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When figuring out a price to set a commercial RPG game made using RPG Maker, it seems logical to consider that when it comes to the general audience for RPGs, the competition is not only other RPG Maker games but also all other RPGs. It might be interesting to look at how big company RPGs and indie RPGs are priced when mulling over how much to set the price for one's own game.

Here are some examples from Steam (for the purpose of generalization, only SFW games are listed):

Baldur's Gate 3 --- $59.99
Dragon Quest Heroes II --- $59.99
Octopath Traveler --- $59.99
Final Fantasy XII - The Zodiac Age --- $49.99
Tales of Zestiria --- $49.99
Secret of Mana --- $39.99
Battle Chasers: Nightwar --- $29.99
Final Fantasy X/X-2 HD Remaster --- $29.99
Final Fantasy Type-0 HD --- $29.99
Final Fantasy XI Ultimate Collection --- $29.99 ---> $9.89 on current sale
World of Final Fantasy --- $24.99
Final Fantasy IX --- $20.99
***Orangeblood (RPG MAKER) --- $19.99
Final Fantasy XIV Online --- $19.99
Final Fantasy VIII Remastered --- $19.99
Final Fantasy XIII-2 --- $19.99
Lightning Returns - Final Fantasy XIII --- $19.99
Epic Battle Fantasy 5 --- $19.99
Tales of Symphonia --- $19.99
Siralim Ultimate --- $19.99
Geneforge 1 - Mutation --- $19.99
***The Great Gaias (RPG MAKER) --- $19.99 (originally $29.99)
Dead Age 2 --- $17.99
***The Rising of the Shield Hero (RPG MAKER) --- $15.99
Final Fantasy XIII --- $15.99
Final Fantasy IV --- $15.99
Final Fantasy VI --- $15.99
Final Fantasy III --- $15.99
Final Fantasy V --- $15.99
Final Fantasy IV - The After Years --- $15.99
***Aveyond 4: Shadow of the Mist (RPG MAKER) --- $14.99
Chrono Trigger --- $14.99
***Skyborn (RPG MAKER) --- $14.99
Shadows of Adam --- $14.99
***Ara Fell - Enhanced Edition (originally RPG Maker 2003, remade in Unity) --- $14.99
***The Book of Shadows --- $14.99 ---> $10.49 on current sale
Final Fantasy VII (original) --- $11.99
Final Fantasy VIII (original) --- $11.99
Epic Battle Fantasy 4 --- $11.99
***Gaia's Melody: Echoed Melodies (RPG MAKER) --- $10.99
MARDEK --- $9.99
***Aveyond 3-1: Lord of Twilight (RPG MAKER) --- $9.99
Shadowrun Returns --- $9.99
Light Fairytale Episode 2 --- $9.99 ---> $7.49 on current sale
***Radiant Arc (RPG MAKER) --- $5.99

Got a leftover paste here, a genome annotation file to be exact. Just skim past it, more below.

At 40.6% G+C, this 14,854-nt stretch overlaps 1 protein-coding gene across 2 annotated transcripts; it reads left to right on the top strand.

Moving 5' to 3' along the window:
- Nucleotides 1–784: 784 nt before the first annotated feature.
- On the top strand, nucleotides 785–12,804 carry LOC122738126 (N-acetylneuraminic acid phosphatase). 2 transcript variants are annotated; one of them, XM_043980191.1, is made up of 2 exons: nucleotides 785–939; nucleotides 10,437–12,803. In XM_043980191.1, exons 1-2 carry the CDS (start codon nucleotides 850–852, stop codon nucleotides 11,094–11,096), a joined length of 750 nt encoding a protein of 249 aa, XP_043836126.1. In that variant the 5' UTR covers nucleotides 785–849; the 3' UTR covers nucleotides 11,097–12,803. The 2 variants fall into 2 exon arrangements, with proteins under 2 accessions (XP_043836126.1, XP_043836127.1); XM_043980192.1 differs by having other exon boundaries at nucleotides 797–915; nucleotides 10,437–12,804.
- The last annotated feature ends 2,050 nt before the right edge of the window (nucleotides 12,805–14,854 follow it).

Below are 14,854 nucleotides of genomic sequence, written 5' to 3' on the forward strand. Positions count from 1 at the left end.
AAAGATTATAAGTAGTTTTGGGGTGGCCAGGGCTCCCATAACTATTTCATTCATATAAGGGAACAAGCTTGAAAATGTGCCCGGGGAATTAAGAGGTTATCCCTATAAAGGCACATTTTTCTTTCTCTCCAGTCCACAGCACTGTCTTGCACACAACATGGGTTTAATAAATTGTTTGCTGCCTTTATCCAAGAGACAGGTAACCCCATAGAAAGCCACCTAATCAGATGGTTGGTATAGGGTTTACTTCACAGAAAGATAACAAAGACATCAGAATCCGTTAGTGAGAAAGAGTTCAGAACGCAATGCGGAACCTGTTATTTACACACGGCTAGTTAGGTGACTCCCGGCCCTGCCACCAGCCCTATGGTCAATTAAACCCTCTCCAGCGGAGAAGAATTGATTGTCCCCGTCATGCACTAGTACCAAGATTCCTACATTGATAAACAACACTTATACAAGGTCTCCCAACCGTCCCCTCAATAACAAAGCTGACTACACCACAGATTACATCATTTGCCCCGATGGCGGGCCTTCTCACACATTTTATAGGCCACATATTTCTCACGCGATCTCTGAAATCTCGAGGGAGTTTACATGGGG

It's worth noting that a lot of the big company RPGs listed here may go on discount for as much as 50%-75% off.

Some other things to consider:

The amount of content in the game.
The quality of graphics, sound, writing, and gameplay.
The current state of currency inflation.
The prior work, accreditation, or reputation of the developer.
The marketing of the game.

The amount of time and work spent making a game seems to not be a good factor in pricing, since the buyer probably won't care if the developer spent X amount of time in development or spent their life savings to develop their project.

The appearance of potential asset flipping is a source of stigma that the buyer might (not necessarily will) consider when deciding whether to buy a game.
 

orochi2k

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I don't think how others set prices even matters.
It's ultimately just how you want to set the price.

Here is an extreme example.
I will likely set the game price to $199...
in a few decades if the world is not ended by then. :kaojoy:
But, for the first year, it's going to be $3.99
 

bgillisp

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Yeah using how others set prices is a bad way to do things as we sadly have a race to the bottom going on. No matter what you charge someone will say it is too expensive unless it is free.

As it is my game is $14.99 on Steam. It's sold decently (over 100 units) at that price even. And I remember The Great Gaias asking $29.99 on Steam and it was an RPGMaker game and it did really well (its now $19.99 last time I checked so they did lower the price over time).

Edit: Saw you had mine on the list too above when I read it again in more detail.
 

WingedHares

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Yeah, I agree with @bgillisp . Nothing's better than free. Genshin Impact is a huge example. Sure, it has microtransactions, but thanks to it being able to be enjoyed as a free product, its popularity pretty much skyrocketed. Ofc, other factors are to be considered too x'D

For me, since I want my games to be enjoyed by a lot of people regardless of their background ( remember that games are luxury product ), I've decided all my base games would be free and only putting paywall for nsfw DLCs.

Ofc, that won't really be viable in the long run, so I'mma go the ads route, but make 'em as non-intrusive as possible x'D

A high-quality game + free + non-intrusive ads = success!

That's the hella optimistic plan, anyway x'D
 

saintivan

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The competition is beyond fierce....studios put their older RPG games for sale at huge discounts. So, we are competing with the very best RPG's of today....and yesterday....going all the way back for thirty years at steep discounts. Most people wait for Steam sales in any case, so whatever you price your game at, it will be 50% less before long. I'm debating between $7.99 and $8.99 for my upcoming title....about the price of a book which seems reasonable to me.